The labyrinth at the entry of the Department of Art and Art History represents a miniature replica of the 13th-century artistic motif featured on the floor of the great Gothic cathedral in Chartres, France.
The medieval fascination with labyrinths was inspired by ancient prototypes, the most famous coming from Greek mythology where Daedalus builds a labyrinth for King Minos at Knossos to house the Minotaur. The labyrinth also shares qualities with eastern mandalas as a symbol of sacred geometry. Gothic builders incorporated the labyrinth into many Catholic churches of Europe (i.e., Amiens), recasting it as an instrument of pilgrimage and prayer. The pilgrim followed 11 winding circuits set inside four quadrants culminating in a rosette center. In this manner, the pilgrim was able to embark upon a spiritual journey to Jerusalem right in the local church structure itself.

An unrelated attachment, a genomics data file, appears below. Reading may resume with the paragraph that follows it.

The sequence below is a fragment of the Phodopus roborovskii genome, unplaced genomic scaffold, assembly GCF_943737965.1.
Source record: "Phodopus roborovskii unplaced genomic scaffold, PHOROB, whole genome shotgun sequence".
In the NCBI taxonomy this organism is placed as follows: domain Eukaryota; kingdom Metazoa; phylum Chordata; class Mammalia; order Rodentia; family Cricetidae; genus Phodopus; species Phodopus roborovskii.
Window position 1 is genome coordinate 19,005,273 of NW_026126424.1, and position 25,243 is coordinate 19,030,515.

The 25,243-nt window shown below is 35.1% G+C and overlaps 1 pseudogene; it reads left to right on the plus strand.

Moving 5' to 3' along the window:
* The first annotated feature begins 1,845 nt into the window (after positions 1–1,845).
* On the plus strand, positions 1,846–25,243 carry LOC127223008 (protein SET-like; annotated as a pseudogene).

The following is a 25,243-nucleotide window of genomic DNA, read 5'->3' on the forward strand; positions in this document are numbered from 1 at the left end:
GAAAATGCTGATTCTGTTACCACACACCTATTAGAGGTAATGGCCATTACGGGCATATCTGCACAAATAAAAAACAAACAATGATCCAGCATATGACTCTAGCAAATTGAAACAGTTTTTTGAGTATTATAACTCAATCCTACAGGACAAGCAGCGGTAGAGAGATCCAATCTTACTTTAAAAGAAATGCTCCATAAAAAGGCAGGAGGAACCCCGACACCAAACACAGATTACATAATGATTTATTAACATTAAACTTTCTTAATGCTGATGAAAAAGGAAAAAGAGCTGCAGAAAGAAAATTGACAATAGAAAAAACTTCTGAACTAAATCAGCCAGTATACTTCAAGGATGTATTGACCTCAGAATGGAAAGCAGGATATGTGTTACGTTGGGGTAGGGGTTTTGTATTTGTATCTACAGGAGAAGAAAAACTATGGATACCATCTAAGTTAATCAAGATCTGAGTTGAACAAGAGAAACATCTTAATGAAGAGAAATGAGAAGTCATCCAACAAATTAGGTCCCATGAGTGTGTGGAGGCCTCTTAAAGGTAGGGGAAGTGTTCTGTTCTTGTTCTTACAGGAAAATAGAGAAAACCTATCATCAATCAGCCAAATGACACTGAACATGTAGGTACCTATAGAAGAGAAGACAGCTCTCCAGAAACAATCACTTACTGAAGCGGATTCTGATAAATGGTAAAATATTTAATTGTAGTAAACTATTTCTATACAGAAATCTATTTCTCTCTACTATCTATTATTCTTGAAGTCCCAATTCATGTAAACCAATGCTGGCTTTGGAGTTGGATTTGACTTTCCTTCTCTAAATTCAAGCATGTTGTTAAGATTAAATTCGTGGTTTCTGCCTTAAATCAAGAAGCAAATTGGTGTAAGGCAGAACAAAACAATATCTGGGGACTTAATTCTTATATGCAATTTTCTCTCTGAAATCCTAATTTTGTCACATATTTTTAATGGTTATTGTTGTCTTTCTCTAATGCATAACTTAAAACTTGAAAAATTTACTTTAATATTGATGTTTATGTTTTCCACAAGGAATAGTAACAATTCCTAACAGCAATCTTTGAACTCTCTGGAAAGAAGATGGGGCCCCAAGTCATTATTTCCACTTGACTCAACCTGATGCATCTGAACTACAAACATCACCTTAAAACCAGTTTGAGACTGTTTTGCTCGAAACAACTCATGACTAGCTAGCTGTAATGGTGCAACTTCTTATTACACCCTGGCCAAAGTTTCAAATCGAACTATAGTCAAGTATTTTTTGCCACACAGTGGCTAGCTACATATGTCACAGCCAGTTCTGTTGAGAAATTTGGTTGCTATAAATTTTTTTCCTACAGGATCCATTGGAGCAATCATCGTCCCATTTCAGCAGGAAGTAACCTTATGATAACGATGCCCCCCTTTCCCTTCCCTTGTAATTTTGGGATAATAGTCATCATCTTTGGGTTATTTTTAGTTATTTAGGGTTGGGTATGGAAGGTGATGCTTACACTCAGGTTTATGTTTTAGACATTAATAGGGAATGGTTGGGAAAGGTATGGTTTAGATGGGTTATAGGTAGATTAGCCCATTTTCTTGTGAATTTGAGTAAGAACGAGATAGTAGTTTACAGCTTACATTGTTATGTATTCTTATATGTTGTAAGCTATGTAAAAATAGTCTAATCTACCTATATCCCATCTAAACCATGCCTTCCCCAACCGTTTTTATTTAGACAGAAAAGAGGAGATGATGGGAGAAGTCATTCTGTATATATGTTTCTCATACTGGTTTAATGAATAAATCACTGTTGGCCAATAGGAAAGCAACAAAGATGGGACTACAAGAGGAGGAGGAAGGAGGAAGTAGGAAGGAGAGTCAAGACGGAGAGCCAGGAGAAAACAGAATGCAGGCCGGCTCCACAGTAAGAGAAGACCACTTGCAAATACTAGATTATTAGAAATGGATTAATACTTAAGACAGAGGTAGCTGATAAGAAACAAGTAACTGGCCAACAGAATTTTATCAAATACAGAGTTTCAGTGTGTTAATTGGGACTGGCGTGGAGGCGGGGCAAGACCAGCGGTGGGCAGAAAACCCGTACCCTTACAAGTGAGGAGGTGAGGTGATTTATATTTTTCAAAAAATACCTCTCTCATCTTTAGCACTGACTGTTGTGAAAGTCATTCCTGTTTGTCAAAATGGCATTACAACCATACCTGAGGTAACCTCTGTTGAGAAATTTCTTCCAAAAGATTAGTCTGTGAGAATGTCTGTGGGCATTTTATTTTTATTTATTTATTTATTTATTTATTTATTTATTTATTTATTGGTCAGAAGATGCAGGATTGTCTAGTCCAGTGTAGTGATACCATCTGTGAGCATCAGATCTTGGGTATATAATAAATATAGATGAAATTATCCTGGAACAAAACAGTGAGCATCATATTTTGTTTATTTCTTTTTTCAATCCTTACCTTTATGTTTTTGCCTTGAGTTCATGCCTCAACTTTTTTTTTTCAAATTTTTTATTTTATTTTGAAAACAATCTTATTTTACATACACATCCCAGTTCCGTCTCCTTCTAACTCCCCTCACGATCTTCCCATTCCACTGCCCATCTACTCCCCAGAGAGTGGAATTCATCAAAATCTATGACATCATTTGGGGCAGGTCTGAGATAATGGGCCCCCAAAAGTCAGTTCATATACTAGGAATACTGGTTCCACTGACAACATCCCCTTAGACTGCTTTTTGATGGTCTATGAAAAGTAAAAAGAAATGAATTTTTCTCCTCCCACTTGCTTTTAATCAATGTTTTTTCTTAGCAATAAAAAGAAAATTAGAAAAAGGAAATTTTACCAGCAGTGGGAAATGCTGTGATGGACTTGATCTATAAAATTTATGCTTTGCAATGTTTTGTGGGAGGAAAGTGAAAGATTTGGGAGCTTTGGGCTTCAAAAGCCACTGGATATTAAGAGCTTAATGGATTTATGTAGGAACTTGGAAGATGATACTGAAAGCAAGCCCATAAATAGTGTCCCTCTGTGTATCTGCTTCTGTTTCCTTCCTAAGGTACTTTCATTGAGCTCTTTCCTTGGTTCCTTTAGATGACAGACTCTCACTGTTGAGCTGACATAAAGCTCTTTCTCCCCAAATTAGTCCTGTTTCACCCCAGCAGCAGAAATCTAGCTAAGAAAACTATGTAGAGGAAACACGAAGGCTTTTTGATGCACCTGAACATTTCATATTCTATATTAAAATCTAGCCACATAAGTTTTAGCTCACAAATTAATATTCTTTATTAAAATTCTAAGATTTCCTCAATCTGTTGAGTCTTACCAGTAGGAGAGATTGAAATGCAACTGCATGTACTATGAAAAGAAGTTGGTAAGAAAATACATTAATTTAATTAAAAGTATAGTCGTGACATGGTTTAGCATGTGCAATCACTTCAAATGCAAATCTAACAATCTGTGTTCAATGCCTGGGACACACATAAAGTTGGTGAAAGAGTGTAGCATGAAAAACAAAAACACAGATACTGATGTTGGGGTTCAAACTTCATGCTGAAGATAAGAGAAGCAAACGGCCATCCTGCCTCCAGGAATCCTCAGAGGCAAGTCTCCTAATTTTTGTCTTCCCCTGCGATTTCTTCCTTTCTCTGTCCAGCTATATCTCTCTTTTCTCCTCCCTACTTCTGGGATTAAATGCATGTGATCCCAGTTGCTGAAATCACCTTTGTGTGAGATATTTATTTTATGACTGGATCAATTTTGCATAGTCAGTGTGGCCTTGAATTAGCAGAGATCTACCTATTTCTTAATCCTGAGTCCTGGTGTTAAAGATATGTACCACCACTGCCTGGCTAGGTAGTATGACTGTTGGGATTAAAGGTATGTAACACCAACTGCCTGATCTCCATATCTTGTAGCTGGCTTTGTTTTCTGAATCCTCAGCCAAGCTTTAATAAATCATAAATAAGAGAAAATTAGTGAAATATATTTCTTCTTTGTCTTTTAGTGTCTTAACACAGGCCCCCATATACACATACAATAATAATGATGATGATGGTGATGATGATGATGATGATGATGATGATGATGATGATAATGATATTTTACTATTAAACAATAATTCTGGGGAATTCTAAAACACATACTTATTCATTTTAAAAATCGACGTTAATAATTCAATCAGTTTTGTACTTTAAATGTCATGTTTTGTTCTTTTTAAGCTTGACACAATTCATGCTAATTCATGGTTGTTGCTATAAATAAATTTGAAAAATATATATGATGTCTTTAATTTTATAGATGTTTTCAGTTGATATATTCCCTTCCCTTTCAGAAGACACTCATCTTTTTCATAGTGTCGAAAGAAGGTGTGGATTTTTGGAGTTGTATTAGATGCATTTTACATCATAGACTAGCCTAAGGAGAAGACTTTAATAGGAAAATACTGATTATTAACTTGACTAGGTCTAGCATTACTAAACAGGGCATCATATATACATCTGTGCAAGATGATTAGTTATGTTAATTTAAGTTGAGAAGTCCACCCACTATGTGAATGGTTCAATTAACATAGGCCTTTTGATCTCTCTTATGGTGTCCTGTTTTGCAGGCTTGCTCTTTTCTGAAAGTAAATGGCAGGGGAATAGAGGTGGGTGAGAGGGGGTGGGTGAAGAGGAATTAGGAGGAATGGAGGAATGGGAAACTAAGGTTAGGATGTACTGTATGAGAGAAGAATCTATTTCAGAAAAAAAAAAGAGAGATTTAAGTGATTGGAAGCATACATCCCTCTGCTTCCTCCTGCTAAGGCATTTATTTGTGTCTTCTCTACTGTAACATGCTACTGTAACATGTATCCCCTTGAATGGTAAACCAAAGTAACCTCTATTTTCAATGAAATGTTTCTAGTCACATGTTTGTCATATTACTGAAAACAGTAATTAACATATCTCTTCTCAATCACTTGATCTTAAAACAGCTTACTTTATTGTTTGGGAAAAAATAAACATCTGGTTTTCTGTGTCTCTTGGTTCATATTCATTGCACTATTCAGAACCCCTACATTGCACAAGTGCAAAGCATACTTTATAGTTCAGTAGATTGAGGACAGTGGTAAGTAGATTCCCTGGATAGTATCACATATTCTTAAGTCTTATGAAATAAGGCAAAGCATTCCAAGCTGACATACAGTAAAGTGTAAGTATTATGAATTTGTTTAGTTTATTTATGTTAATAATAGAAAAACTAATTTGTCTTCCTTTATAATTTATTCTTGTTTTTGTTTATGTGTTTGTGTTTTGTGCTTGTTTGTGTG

The incorporation of this art historical motif in the visual arts district of campus not only connects Providence College to a long and rich tradition of sacred spaces and iconography, but provides a beautiful stopping point for admissions tours, gallery visitors, alumni, and current faculty, staff, and students.